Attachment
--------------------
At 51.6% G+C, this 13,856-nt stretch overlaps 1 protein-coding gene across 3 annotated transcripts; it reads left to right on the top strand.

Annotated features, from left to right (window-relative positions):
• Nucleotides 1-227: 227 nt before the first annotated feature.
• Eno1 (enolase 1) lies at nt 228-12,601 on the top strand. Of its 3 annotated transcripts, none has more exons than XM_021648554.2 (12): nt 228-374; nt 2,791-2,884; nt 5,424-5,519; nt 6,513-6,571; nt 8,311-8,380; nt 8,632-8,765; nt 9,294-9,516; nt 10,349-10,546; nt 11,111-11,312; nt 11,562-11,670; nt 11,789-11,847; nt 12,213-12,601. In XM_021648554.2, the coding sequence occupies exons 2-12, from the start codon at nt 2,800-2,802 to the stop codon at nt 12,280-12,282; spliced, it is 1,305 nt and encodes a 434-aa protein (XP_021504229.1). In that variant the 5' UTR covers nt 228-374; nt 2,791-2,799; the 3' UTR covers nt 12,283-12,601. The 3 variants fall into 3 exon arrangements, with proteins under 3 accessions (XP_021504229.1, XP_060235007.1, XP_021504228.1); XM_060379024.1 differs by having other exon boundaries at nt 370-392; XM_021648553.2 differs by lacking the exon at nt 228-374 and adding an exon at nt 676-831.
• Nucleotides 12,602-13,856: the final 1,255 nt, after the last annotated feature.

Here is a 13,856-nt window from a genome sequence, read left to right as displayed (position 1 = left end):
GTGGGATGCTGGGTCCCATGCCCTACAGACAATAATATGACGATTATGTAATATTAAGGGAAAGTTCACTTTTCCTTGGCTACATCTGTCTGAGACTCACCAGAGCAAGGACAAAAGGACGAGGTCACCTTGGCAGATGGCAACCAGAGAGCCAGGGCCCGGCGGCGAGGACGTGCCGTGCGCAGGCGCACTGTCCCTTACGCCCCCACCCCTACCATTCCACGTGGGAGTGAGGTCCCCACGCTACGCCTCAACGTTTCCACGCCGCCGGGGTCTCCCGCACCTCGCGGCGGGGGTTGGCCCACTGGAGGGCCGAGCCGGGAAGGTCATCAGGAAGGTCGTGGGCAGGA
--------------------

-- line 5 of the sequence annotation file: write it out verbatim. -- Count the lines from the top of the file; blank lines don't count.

• Nucleotides 12,602-13,856: the final 1,255 nt, after the last annotated feature.